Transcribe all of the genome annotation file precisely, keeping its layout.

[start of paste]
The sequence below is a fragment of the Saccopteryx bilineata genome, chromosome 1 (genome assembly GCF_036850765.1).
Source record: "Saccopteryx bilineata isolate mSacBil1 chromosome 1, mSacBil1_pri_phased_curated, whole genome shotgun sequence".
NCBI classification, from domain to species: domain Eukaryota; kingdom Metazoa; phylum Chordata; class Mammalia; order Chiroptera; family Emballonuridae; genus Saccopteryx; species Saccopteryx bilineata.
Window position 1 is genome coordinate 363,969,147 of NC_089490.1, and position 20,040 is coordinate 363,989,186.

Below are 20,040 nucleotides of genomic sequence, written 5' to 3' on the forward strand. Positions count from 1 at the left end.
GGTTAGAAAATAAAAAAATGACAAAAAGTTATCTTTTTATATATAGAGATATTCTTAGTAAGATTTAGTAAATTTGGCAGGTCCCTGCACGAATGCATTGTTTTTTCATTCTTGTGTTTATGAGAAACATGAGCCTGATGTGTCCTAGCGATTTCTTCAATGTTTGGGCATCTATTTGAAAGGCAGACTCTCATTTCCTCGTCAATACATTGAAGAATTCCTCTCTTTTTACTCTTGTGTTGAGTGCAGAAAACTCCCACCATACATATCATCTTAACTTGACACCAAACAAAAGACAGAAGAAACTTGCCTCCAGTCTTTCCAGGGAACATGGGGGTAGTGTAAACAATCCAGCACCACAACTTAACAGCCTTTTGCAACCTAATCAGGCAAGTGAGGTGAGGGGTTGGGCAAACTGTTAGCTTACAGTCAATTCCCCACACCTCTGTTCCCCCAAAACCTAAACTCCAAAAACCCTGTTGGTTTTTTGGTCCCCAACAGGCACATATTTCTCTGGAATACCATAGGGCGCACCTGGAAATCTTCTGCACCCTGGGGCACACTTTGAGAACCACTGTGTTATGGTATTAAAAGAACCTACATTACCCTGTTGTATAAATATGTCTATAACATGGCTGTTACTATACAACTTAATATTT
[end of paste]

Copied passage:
The sequence below is a fragment of the Saccopteryx bilineata genome, chromosome 1 (genome assembly GCF_036850765.1).
Source record: "Saccopteryx bilineata isolate mSacBil1 chromosome 1, mSacBil1_pri_phased_curated, whole genome shotgun sequence".
NCBI classification, from domain to species: domain Eukaryota; kingdom Metazoa; phylum Chordata; class Mammalia; order Chiroptera; family Emballonuridae; genus Saccopteryx; species Saccopteryx bilineata.
Window position 1 is genome coordinate 363,969,147 of NC_089490.1, and position 20,040 is coordinate 363,989,186.

Below are 20,040 nucleotides of genomic sequence, written 5' to 3' on the forward strand. Positions count from 1 at the left end.
GGTTAGAAAATAAAAAAATGACAAAAAGTTATCTTTTTATATATAGAGATATTCTTAGTAAGATTTAGTAAATTTGGCAGGTCCCTGCACGAATGCATTGTTTTTTCATTCTTGTGTTTATGAGAAACATGAGCCTGATGTGTCCTAGCGATTTCTTCAATGTTTGGGCATCTATTTGAAAGGCAGACTCTCATTTCCTCGTCAATACATTGAAGAATTCCTCTCTTTTTACTCTTGTGTTGAGTGCAGAAAACTCCCACCATACATATCATCTTAACTTGACACCAAACAAAAGACAGAAGAAACTTGCCTCCAGTCTTTCCAGGGAACATGGGGGTAGTGTAAACAATCCAGCACCACAACTTAACAGCCTTTTGCAACCTAATCAGGCAAGTGAGGTGAGGGGTTGGGCAAACTGTTAGCTTACAGTCAATTCCCCACACCTCTGTTCCCCCAAAACCTAAACTCCAAAAACCCTGTTGGTTTTTTGGTCCCCAACAGGCACATATTTCTCTGGAATACCATAGGGCGCACCTGGAAATCTTCTGCACCCTGGGGCACACTTTGAGAACCACTGTGTTATGGTATTAAAAGAACCTACATTACCCTGTTGTATAAATATGTCTATAACATGGCTGTTACTATACAACTTAATATTT